Bearing witness to impossible events: a bizarre situation out of her control involving seemingly dead beings, Seras flees from her previously killed comrades and seeks refuge in a church. Only to find that she becomes entranced by its vampiric Father, and held against her own will. Before the Father has his way with her, Arucard busts through the church's doors, and coolly lectures the vampire on the history of the people of the night, sneering in disgust at the Father's fake vampiric origins. The Father then makes an interesting observation, if Arucard is a vampire, then why isn't he on his side? Soon the room fills with zombies, and a statuesque Arucard is ripped to shreds by machine gun rounds, the Father cackles, stating, "he was all talk!" This is where the cool factor comes in, as Arucard decomposes into a bloody mess and regenerates his form, blowing away all the zombies with an impossibly large gun. He then faces the Father and Seras, and gives the girl an option, should Arucard fire a round.
What makes Hellsing a successful show is its bold execution, this isn't a show to watch if you're expecting character development enfolded in a solid plot that focuses on vampiric myth and lore. Hellsing is all about showcasing its wicked sense of style, as the guns get bigger, the showdowns more spectacular, and the enemies increasingly nastier.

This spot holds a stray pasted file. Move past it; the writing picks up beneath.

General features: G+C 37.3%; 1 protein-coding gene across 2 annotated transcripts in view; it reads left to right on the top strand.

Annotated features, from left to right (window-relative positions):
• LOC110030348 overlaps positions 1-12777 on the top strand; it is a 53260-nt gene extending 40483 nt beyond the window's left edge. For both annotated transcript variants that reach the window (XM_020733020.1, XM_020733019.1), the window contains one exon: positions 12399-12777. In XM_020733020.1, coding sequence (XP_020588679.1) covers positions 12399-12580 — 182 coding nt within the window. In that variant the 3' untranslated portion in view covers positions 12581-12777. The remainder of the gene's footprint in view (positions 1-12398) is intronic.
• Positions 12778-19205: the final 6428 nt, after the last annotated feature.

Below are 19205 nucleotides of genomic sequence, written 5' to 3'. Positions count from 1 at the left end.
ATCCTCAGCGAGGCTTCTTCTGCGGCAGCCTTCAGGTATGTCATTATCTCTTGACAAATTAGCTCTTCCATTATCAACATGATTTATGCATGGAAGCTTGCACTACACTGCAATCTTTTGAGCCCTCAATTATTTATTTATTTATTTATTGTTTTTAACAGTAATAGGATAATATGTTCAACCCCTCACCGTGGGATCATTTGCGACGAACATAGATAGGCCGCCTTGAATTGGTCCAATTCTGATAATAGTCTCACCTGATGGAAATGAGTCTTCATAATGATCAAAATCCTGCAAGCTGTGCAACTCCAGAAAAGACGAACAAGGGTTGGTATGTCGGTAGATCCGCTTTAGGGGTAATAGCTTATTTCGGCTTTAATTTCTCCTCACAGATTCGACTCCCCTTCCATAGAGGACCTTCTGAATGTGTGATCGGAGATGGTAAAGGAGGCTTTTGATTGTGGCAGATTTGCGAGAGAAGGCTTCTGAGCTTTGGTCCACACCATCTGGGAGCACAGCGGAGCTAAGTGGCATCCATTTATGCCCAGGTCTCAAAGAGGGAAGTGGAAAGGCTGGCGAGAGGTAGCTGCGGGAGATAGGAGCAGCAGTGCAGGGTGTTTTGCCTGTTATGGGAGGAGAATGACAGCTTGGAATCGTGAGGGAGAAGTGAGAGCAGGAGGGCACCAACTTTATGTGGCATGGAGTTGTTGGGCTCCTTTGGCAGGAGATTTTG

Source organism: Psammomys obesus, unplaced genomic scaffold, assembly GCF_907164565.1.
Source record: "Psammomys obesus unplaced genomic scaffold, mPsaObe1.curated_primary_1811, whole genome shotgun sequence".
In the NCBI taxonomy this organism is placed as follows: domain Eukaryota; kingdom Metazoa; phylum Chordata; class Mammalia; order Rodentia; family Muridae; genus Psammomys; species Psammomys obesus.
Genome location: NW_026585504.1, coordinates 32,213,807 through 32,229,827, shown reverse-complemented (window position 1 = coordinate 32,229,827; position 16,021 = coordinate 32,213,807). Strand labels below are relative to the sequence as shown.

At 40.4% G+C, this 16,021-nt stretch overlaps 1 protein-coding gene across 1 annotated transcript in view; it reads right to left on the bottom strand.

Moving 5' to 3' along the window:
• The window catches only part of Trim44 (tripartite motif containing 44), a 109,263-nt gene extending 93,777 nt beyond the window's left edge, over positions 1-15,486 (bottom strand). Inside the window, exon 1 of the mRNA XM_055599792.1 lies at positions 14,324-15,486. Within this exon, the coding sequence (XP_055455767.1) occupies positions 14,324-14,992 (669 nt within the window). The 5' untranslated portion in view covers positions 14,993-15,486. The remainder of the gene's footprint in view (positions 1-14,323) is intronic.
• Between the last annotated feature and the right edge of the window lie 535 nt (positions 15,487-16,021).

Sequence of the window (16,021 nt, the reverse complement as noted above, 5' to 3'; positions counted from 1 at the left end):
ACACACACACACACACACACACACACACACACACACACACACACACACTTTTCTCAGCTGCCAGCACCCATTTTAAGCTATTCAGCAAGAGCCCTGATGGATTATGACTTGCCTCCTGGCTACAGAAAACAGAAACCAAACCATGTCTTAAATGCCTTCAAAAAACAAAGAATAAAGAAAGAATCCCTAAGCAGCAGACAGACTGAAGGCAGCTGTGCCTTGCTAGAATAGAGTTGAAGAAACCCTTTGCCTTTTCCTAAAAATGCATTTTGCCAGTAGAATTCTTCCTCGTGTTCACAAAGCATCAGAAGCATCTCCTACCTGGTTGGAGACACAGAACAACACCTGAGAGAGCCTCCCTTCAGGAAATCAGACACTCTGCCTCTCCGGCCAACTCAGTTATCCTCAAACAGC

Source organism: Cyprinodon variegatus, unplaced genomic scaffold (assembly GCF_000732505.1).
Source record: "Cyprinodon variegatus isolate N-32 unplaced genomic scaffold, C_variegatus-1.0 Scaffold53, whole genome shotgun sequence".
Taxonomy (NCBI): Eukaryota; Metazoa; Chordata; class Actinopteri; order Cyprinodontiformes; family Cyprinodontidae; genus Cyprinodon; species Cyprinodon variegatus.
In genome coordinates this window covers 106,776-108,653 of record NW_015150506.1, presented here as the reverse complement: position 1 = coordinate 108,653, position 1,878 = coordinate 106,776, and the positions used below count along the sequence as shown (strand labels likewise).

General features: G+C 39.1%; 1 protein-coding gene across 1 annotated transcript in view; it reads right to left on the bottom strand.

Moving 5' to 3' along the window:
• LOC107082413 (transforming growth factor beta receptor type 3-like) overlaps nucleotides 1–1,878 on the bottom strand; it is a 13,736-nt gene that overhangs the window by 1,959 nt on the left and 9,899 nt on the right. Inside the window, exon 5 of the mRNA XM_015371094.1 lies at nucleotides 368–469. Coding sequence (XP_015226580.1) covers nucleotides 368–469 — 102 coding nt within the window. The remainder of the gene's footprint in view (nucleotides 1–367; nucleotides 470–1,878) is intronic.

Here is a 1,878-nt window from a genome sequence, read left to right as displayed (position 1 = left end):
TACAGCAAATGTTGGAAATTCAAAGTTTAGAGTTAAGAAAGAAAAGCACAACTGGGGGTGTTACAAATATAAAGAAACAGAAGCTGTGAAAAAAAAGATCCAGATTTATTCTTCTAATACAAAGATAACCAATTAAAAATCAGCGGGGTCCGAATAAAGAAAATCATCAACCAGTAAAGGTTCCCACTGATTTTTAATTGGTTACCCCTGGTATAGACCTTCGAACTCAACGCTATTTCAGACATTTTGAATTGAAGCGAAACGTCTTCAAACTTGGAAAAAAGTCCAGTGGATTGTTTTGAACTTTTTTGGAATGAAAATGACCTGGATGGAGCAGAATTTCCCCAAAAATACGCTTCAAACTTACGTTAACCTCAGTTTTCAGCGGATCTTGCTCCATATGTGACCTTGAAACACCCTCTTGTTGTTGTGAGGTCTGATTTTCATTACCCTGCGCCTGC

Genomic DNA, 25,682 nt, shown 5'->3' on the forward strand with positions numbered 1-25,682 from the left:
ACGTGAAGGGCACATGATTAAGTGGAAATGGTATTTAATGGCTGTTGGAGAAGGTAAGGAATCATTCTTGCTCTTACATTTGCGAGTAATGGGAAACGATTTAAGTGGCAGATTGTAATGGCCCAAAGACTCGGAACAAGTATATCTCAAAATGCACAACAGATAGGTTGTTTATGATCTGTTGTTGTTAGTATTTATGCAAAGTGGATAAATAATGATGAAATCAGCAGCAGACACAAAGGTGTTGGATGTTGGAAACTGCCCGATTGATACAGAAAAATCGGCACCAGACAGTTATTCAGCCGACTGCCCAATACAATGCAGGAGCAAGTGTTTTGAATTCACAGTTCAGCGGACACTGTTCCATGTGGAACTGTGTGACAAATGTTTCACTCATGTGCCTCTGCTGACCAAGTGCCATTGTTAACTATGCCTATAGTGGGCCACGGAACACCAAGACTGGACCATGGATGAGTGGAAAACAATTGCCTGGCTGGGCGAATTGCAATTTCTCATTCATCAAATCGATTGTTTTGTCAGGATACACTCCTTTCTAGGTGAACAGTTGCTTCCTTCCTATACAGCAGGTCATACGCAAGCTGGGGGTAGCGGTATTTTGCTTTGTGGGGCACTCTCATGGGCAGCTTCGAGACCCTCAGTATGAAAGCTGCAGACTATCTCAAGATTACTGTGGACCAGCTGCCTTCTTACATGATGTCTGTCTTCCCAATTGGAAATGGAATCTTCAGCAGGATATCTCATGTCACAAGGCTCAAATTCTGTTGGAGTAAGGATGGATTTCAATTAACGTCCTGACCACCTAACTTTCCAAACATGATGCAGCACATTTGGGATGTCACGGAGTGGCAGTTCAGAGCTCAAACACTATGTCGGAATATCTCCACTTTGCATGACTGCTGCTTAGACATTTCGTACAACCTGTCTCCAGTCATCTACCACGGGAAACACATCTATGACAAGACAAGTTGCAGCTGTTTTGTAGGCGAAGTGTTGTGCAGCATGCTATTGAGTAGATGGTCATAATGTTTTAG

Of course Alucard always has just the right way to deal with these impending threats, as his classifications of the vampires' abilities allow him to reveal more and more of his truly terrifying nature. Whether it be the simple Freak Chip vampire, to an army of zombies, to a fully fledged vampire of supernatural origins, to the Vatican's own blade wielding, madman regenerating vampire hunter Paladin Andersong, Arucard takes out the trash in a spectacular way. These duels are usually conducted alongside Hellsing's own S.W.A.T. team, but it's Arucard that deals with the main entity. These battles range from Seras plugging vampires with the Halconnen (A huge ballistics firing rocket launcher, capable of even firing depleted uranium shells!), to Hellsing's servant Walter performing acts of limb separation with his wire filament, to Arucard duking it out on a subway train. Heck, even Sir Integra uses her pistol skills to plug an incendiary cross in a vamp's mug.